In JERSEY BOYS, Eastwood effortlessly utilizes the gimmick— as they did in the play— of having the characters speak directly into the camera, and he uses this to full effect. He also uses some flashback and moves back and forth in time seamlessly here.

JERSEY BOYS is impeccably made, from the sets and costumes to the musical numbers. No, JERSEY BOYS is not a traditional musical in terms of song and dance numbers. It’s a bio pic, about Frankie Valli and the Four Seasons. But it does contain some tremendous music, as the Four Season’s canon of songs is a good one.

All in all, JERSEY BOYS tells a solid story, is flawlessly filmed, and features strong acting performances from everyone involved. It also features classic music from The Four Seasons.

This summer at the movies, you’ll be hard pressed to find a more satisfying movie experience.

And that’s because it’s more than just a story about a band. It’s about friendship, family, loyalty, and fighting for what you want even when those around you fight against you. Christopher Walken’s Gyp utters a telling line in this one, “Do the work and everything follows.” Hard work pays off. That’s usually the case. And the harder one works the harder it gets, but you keep going anyway.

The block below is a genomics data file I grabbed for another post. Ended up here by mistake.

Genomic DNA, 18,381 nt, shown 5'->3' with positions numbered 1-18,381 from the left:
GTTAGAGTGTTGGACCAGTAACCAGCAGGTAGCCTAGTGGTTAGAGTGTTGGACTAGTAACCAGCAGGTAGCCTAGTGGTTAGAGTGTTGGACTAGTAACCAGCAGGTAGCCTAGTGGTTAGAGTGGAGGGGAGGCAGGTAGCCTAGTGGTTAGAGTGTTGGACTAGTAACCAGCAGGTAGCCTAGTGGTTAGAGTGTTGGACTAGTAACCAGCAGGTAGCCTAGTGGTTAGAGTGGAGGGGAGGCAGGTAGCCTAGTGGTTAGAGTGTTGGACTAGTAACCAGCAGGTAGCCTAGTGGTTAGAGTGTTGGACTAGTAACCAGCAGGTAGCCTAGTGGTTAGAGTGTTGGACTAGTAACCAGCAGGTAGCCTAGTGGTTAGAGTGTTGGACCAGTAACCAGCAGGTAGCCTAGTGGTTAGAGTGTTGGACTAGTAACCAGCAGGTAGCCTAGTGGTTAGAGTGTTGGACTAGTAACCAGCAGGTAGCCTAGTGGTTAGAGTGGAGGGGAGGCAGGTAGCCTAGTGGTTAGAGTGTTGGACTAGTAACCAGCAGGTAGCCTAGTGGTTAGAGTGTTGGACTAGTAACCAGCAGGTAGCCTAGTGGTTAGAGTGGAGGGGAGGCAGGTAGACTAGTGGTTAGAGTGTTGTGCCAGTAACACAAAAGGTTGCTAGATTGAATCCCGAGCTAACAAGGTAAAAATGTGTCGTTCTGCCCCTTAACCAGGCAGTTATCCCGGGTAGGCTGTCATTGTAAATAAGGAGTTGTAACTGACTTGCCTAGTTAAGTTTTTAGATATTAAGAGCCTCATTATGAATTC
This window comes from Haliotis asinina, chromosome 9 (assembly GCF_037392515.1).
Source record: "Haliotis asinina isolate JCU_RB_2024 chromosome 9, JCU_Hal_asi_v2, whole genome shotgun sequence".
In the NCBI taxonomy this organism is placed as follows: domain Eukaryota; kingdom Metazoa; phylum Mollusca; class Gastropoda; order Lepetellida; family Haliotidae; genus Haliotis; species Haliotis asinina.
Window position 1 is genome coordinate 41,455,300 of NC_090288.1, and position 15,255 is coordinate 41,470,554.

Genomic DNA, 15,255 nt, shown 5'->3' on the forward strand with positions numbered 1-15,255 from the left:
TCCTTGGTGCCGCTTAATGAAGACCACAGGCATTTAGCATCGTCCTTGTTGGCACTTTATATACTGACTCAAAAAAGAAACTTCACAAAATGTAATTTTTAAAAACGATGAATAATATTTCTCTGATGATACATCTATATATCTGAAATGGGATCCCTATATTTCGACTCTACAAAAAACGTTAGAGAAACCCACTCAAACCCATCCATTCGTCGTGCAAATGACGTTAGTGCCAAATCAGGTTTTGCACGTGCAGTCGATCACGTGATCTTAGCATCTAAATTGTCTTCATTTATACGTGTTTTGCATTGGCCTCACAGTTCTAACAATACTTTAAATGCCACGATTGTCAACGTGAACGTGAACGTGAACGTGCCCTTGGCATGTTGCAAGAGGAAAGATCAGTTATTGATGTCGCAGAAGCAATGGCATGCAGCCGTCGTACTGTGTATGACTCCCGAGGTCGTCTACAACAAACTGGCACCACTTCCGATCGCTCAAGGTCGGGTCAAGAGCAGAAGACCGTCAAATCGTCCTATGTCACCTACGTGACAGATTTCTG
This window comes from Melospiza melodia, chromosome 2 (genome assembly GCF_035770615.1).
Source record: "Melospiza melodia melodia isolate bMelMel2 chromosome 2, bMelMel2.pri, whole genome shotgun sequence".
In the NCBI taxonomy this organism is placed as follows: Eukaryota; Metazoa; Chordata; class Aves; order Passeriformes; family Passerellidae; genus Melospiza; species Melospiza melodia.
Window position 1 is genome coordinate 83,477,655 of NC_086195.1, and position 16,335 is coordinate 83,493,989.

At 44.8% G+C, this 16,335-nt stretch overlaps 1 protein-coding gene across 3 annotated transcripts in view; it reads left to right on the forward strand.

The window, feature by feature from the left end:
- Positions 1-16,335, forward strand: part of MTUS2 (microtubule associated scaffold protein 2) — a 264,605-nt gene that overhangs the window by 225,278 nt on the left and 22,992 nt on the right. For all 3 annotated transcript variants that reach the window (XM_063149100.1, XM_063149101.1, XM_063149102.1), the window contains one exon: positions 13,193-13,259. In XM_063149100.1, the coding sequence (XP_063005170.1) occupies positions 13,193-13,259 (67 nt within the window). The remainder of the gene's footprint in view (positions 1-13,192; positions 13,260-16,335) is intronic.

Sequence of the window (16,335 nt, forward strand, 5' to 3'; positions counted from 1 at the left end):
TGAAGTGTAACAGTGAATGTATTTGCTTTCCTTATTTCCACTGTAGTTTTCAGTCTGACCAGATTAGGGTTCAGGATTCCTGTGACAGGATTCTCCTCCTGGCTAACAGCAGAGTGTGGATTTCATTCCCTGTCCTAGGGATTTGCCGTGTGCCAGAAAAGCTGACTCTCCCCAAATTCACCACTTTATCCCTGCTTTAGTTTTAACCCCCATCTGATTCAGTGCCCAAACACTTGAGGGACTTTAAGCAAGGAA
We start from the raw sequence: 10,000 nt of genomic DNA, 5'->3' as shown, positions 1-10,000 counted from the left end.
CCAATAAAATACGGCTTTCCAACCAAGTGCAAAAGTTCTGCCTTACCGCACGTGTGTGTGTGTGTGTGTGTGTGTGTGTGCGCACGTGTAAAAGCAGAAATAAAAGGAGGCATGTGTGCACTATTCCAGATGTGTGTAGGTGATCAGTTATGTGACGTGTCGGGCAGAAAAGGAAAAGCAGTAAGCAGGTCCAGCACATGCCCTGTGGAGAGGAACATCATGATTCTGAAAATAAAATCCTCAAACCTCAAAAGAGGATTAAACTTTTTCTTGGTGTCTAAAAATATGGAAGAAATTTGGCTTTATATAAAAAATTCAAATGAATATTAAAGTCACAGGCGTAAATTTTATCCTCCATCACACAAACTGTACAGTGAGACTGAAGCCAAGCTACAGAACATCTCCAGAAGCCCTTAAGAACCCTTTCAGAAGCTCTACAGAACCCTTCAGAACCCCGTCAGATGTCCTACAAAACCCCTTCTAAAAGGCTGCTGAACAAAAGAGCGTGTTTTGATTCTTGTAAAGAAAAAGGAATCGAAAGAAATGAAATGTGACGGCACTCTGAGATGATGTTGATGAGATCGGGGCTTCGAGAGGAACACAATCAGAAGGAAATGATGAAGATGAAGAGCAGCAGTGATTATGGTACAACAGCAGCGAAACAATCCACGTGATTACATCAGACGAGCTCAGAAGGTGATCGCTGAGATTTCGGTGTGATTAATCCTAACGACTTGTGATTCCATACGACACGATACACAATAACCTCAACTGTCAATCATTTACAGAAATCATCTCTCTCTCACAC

Big Girls Don’t Cry. Neither do JERSEY BOYS.

—END—

 

 

 

 

SECOND LOOK: LES MISERABLES (2012)

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les-mis-posterSECOND LOOK:  LES MISERABLES (2012)

By Michael Arruda

 

 

I was pretty tough on LES MISERABLES (2013) when I reviewed it last year for this blog.  I think my title was, LES MISFIRE?

 

To be fair, I didn’t dislike LES MISERABLES when I saw it in the theater.  I simply was disappointed it wasn’t better, and I think it came across in my review that I wasn’t all that crazy about it. 

 

Anyway, I saw it again recently on DVD, and I have to say, I did enjoy it better the second time around.

 

While my biggest criticisms remain the same- that the film seemed to lack a soul, that it came off as completely gloomy and dark with the theme of redemption noticeably absent, and that the pacing seemed off, in that things moved too quickly without natural breaks in between scenes and songs, I did appreciate more about the film the second time around.  I even found Russell Crowe’s singing somewhat more tolerable.

 

I love the stage musical LES MISERABLES, and I suppose any film version wouldn’t be able to match the spectacle of how it plays on the stage.  This film version by director Tom Hooper didn’t even seem to try.  It dove right into a brutal realism that somehow didn’t work as well as it should have.  I mean, both Hugh Jackman and Anne Hathaway looked phenomenal in their misery, but this gritty heavy realism came off as too dark for the bulk of the movie and detracted from the musical numbers.  It’s a case where Jean Valjean and Fantine looked so beaten and emaciated that it was difficult at times to suspend disbelief and accept them breaking into song.  The realism also made for some harsh musical numbers.